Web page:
Right hand road blues: another lost Dylan composition found

By Tony Attwood, with lyrics for the song transcribed by Larry Fyffe, research by Aaron Gailbraith

Right Hand Road Blues is a song from the “After the Empire” outtake album which was recorded in 1984 but not released (unofficially of course) until 2016.


Here’s a version of the lyrics, valiantly provided by Larry.  If you have suggestions for alternatives please do write in…

Right Hand Road Blues

Take the right hand road
You gonna treat me better
Take the right hand road
They got some crazy perttita
Down there
And it can bloodhound roll

Well they call me that simple
But then I must feel fine
Well I’m leavin’ this here town
But Izzy runs her line
Well you can forget to pee, but
Down on the riverside

She got her homely foot in there
She rides like a bloody mare
She got a whole league of syphilis
She runs like pearly mare
Oh but oh, he gets her
I hope I don’t see you there

Well if you gonna call me devil
Take the right hand road
Well you’re gonna treat me better
Take the right hand road
They got some crazy matoco
About to blew your load

Come on, baby
How ’bout Chicago way
I’ll buy you a manor
Way down Chicago way
She grabs her partner
You oughta see her give things away.

Bye, bye,
Good-bye, baby, I’m gone
Bye, bye
Tell my baby, I’m gone
Well we goin’ down to see Anna,
I’m about to have carrion

So what we have here is a standard variant 12 bar blues, in which the first and second line of the verses are not only identical in terms of lyrics, they are also identical in terms of the chord sequence.

Now if we start tracking back we can find a song by Fred McDowell called “Going down to the river” that starts with

I'm goin' down that river I'm goin'-a take that right hand road 
I'm goin' down the river I'm goin-a take that right hand road Lord, 
I ain't gon' stop walkin' 'Till I get in sweet mama's arms

I think the right hand road generally means the “good path” – going in the right direction morally.   Recordings of the McDowell song are available and they are nothing like Dylan’s song.

There is also a Right Hand Road Blues by Brian Langlinais which is a 12 bar blues appearing on his album “Right hand road” released in 2016.   Although there are similarities again this is not the same song.  The song is available on Spotify.

Michael Messer also has a song called “Right hand road” and on the same album there is a song “Rollin and Tumblin” which is the Dylan song in terms of the musical construction, but not using Dylan’s lyrics.  Actually it is a really nice performance and the instrumental break really is something to behold.  I know I supposed to be writing about Right hand road but this is quite a find.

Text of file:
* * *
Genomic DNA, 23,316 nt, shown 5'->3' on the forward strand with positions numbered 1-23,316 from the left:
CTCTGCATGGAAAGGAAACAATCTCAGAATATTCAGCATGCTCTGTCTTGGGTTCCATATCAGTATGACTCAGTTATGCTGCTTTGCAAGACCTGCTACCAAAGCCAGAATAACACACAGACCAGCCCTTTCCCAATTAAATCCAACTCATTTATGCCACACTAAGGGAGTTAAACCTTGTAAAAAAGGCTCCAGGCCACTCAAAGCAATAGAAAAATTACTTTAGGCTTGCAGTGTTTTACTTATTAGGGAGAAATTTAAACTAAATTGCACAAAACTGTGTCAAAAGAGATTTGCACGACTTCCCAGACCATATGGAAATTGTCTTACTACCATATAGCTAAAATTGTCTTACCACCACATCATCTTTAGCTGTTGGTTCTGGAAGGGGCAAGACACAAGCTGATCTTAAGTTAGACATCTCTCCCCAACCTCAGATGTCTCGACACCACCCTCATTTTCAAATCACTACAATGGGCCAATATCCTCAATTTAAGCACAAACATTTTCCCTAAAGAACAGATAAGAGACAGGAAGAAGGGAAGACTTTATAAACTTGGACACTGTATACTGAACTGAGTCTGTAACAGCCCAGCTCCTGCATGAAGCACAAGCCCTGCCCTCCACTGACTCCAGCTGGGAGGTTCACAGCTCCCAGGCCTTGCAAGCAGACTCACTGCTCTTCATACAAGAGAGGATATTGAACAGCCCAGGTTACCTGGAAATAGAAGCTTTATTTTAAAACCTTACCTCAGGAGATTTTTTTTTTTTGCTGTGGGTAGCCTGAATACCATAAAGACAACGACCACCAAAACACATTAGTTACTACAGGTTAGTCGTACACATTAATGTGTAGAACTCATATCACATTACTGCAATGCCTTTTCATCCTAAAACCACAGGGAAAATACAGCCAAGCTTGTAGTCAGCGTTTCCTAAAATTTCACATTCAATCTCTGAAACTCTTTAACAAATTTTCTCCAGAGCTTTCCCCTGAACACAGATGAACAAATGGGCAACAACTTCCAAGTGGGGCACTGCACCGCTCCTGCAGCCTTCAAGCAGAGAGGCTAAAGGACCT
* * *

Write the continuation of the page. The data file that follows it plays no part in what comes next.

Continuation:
There is also a 12 bar blues song, by Furry Lewis which is available on Amazon music – but again not the song Bob sings.

All of which leads me to the simple conclusion that this is a Dylan original, using a moderately common blues phrase “right hand road” in the same way that with “Rolling and Tumblin” Dylan took a popular blues theme and then added his own words.




  1. * “I’ll get you manor”…..not ‘buy’ you

    Instead it could be “I’ll treat you better …”

    Any thoughts out there on that, or other phrasing??

  2. “When you look at a wall spotted with stains, or with a mixture of stones, if you have to devise some scene, you may discover a resemblance to various landscapes . . . ; or again you may see battles and figures in action; or strange faces and costumes, and an endless variety of objects, which you can then reduce to complete and well drawn forms. . . . It should not be hard for you to stop sometimes and look into the stains of walls, or ashes of a fire, or clouds, or mud or like places, in which if you consider them well, you may find really marvelous ideas. The mind of the painter is stimulated to new discoveries, the composition of battles of animals and men, various compositions of landscapes and monstrous things, which may bring you honor, because by indistinct things the mind is stimulated to new inventions.”
    –Leonardo da Vinci

    In other words, the transcription above doesn’t have much to do with the dummy lyrics Bob is barking out, but that’s all right. It’s pretty impressive in its own right.

    I’ll just note that in the last two lines he says “Now we’re going down deep Ellum / I’m about to ha- carry on.” Nothing about carrion. Good lord.

  3. Many thanks, that’s a big help… I wasn’t
    aware of the Texas place name.

    Yes indeed…..

    “Now we’re goin’ down to Deep Ellum”

    Dylan likes punning-

    ‘Matoco’ And ‘Carrion’ (not dead meat) are words connected to Spanish;

    So they might be correct ???

    Thanks again, Morton.

Leave a Reply

Your email address will not be published. Required fields are marked *